Newly enacted, positive LGBTQ laws
Click on each link to go directly to the relevant Equality Map.
- Oregon expanded its domestic partnership law to be available to all couples (i.e., not only same-sex couples).
- New Mexico enacted multiple positive laws, including:
— Removing the former requirement that people publish notifications of their legal name change. This change helps protect the safety of transgender people and others changing their name.
— Expanding and modernizing the state’s nondiscrimination laws, including adding sexual orientation and gender identity protections in school nondiscrimination law.
- Two states took action on conversion “therapy,” with Utah enacting a legislative ban that codifies an existing administrative ban, and Minnesota becoming the 21st state (plus Washington, D.C.) to ban this dangerous and discredited practice.
Conversion “Therapy” Laws
Conversion "therapy" laws prohibit licensed mental health practitioners from subjecting LGBTQ minors to harmful practices that attempt to change their sexual orientation or gender identity.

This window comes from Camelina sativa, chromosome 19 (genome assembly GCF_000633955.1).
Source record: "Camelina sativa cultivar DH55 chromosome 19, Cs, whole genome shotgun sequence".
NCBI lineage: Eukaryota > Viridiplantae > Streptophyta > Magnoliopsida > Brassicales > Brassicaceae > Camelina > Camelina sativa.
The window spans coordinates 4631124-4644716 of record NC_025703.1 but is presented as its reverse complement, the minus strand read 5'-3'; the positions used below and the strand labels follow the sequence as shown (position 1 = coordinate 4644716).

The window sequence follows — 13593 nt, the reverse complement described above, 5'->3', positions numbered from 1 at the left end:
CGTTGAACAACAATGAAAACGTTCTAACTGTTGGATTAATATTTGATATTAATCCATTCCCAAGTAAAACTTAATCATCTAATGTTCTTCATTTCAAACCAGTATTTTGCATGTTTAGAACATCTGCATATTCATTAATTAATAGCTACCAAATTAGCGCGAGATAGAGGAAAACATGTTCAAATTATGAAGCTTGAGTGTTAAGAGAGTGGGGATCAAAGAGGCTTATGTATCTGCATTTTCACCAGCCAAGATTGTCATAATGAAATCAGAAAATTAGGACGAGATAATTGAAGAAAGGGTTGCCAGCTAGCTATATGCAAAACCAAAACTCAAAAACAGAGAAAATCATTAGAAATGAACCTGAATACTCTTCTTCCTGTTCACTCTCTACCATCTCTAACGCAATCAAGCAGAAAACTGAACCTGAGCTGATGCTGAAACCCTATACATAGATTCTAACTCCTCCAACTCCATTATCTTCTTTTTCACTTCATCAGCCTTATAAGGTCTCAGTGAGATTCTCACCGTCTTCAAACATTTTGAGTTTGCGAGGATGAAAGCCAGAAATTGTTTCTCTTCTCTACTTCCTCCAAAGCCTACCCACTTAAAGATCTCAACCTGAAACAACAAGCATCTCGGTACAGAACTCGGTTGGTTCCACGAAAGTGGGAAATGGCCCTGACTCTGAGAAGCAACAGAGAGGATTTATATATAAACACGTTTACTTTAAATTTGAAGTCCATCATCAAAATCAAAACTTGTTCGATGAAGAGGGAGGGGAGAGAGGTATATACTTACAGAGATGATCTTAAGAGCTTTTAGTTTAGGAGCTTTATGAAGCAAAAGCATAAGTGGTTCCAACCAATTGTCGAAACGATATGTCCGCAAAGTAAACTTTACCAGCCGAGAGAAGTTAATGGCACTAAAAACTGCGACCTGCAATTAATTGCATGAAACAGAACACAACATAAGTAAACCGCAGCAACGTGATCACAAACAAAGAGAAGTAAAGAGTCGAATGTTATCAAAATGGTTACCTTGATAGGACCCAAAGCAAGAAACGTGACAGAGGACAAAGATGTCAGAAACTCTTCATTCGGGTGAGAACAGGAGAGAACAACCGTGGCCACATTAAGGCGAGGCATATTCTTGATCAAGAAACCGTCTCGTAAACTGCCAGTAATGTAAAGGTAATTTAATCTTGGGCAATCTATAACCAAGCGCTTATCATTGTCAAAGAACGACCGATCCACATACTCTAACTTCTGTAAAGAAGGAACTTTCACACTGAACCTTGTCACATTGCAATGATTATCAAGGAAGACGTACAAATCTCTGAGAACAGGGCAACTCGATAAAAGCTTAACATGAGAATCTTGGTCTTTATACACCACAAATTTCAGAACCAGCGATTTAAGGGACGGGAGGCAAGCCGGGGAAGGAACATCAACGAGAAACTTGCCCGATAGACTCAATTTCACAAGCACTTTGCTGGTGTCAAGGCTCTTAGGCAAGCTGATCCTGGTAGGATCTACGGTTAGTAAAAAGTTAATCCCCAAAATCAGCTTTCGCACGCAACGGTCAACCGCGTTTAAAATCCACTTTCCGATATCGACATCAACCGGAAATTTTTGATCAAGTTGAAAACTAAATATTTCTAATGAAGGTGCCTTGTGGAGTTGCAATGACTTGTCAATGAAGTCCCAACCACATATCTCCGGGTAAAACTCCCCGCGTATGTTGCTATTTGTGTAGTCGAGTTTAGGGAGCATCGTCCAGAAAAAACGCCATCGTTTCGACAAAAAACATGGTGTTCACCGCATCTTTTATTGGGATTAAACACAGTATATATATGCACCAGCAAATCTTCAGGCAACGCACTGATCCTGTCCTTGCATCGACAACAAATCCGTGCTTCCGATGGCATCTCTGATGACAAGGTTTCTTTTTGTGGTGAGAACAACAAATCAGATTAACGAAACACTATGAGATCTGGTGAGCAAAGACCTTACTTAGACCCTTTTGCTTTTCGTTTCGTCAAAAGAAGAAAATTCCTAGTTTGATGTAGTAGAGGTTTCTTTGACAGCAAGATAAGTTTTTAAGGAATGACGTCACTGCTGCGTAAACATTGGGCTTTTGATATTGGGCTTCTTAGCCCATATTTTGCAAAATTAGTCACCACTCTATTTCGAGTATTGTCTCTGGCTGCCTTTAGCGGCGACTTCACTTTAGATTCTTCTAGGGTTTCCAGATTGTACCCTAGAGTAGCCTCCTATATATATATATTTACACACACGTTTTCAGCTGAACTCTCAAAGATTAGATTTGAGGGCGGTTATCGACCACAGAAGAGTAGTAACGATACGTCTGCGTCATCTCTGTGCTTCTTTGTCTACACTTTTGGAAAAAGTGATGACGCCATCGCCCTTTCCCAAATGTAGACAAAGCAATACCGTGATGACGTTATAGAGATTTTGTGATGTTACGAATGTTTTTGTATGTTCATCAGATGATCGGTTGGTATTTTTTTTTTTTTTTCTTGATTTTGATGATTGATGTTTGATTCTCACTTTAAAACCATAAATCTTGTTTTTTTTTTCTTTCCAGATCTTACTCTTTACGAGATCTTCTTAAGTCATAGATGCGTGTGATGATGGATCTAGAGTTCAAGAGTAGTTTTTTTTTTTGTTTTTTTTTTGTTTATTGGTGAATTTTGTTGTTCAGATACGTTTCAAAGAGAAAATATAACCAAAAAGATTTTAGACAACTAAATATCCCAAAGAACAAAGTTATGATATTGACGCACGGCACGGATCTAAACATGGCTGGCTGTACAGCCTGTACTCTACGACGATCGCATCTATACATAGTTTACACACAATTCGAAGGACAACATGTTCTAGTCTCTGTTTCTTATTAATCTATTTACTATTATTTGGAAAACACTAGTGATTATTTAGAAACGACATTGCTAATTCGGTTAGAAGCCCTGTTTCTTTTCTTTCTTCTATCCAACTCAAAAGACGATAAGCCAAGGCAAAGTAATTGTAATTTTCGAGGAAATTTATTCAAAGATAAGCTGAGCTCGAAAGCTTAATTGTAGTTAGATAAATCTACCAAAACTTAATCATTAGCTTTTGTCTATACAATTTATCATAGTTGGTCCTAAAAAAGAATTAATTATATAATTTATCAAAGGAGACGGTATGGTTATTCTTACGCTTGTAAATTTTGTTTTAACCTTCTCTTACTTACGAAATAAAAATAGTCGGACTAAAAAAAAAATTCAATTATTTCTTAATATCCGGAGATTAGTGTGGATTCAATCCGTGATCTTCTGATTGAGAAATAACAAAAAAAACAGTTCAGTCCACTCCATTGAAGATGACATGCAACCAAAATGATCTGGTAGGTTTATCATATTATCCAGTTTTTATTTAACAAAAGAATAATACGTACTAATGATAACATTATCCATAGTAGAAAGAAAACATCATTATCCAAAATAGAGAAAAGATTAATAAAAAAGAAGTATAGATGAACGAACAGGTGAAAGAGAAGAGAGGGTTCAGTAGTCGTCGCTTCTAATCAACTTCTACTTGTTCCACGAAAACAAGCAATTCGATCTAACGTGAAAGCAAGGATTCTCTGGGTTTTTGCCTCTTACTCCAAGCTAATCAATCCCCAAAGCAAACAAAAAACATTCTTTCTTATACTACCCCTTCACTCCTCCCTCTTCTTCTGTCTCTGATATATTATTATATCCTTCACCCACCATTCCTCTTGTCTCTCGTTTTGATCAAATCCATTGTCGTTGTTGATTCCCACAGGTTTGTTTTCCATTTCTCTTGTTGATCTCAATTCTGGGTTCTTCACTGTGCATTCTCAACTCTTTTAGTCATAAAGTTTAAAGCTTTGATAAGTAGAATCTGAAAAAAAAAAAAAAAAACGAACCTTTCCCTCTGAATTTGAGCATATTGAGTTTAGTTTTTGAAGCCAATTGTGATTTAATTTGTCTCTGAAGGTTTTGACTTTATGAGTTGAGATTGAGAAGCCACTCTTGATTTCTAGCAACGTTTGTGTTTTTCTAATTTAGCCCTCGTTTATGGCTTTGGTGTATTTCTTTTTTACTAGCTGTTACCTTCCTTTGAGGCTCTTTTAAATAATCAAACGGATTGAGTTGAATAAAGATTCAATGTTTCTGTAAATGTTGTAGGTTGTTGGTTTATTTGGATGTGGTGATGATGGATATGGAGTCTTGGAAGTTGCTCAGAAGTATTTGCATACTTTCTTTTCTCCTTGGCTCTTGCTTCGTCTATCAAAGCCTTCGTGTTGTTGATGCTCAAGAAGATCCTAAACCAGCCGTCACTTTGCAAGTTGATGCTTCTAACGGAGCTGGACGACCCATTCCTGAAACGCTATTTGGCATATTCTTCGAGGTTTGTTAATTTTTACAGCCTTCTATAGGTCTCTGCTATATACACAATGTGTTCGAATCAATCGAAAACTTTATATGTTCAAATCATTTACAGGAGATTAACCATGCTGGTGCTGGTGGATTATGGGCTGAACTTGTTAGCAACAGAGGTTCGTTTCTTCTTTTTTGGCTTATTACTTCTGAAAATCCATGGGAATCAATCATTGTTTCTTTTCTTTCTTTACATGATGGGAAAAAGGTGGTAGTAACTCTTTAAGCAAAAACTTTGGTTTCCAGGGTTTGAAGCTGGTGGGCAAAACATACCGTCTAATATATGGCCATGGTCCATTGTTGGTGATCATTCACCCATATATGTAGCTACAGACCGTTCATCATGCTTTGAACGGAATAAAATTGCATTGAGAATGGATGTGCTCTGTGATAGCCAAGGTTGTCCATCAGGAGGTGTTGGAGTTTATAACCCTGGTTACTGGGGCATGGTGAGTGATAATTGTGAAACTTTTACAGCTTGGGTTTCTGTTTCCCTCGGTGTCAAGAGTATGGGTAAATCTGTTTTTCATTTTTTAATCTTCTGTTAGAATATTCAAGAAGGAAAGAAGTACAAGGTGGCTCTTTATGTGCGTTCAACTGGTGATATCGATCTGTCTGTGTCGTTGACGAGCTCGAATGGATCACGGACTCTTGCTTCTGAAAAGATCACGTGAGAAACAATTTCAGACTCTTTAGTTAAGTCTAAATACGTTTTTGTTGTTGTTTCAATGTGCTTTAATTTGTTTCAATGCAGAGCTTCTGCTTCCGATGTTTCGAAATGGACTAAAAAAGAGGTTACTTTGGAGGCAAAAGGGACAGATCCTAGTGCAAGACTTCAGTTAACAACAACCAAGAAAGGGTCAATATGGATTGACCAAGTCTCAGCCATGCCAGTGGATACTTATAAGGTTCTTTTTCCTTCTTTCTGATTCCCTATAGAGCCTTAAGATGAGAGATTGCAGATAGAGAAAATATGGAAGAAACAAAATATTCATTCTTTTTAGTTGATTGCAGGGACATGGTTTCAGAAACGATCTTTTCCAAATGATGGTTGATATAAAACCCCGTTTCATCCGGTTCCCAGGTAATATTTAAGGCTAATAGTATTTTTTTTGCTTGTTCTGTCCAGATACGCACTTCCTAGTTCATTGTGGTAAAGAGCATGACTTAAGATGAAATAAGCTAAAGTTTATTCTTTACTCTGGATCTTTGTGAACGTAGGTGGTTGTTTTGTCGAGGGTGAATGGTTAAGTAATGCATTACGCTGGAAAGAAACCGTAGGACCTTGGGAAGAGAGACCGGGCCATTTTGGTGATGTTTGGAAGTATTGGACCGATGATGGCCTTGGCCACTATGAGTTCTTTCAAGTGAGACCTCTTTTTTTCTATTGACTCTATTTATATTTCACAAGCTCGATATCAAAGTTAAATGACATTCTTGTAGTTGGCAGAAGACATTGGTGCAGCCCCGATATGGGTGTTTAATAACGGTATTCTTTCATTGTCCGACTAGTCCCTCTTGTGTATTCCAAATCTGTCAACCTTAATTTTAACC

Increase in state tally scores and categorizations
New positive LGBTQ laws in multiple states have increased those states’ respective tallies for LGBTQ Equality.
- New Mexico moved to “High” on our Gender Identity Tally, following the removal of its requirement for publishing legal name changes and its expansion of state nondiscrimination laws.
- Minnesota moved to “High” on our Sexual Orientation Tally, following its ban on conversion “therapy.”
▸▸ Local Level Policy Updates
▸▸ MAP’s LGBTQ Equality Bill Tracker
To continue highlighting trends across the country, included below are our current bill tracking counts for LGBTQ-related bills in state legislatures.
Note that these counts may differ from other organizations or public counts for a variety of reasons, and this work is greatly facilitated by the leadership and work of other organizations including the Equality Federation and their member state groups.
As of May 1, 2023, the count of anti-LGBTQ bills so far in 2023 is:
- At least 705 anti-LGBTQ bills have been introduced across at least 47 states.
— This is an increase of 125 bills compared to our March 2023 bill-tracking report.
- At least 145 anti-transgender medical care bans or related bills have been introduced across at least 35 states.
- At least 74 anti-transgender sports participation bans or related bills have been introduced across at least 30 states.
- At least 54 anti-drag bills have been introduced across at least 19 states.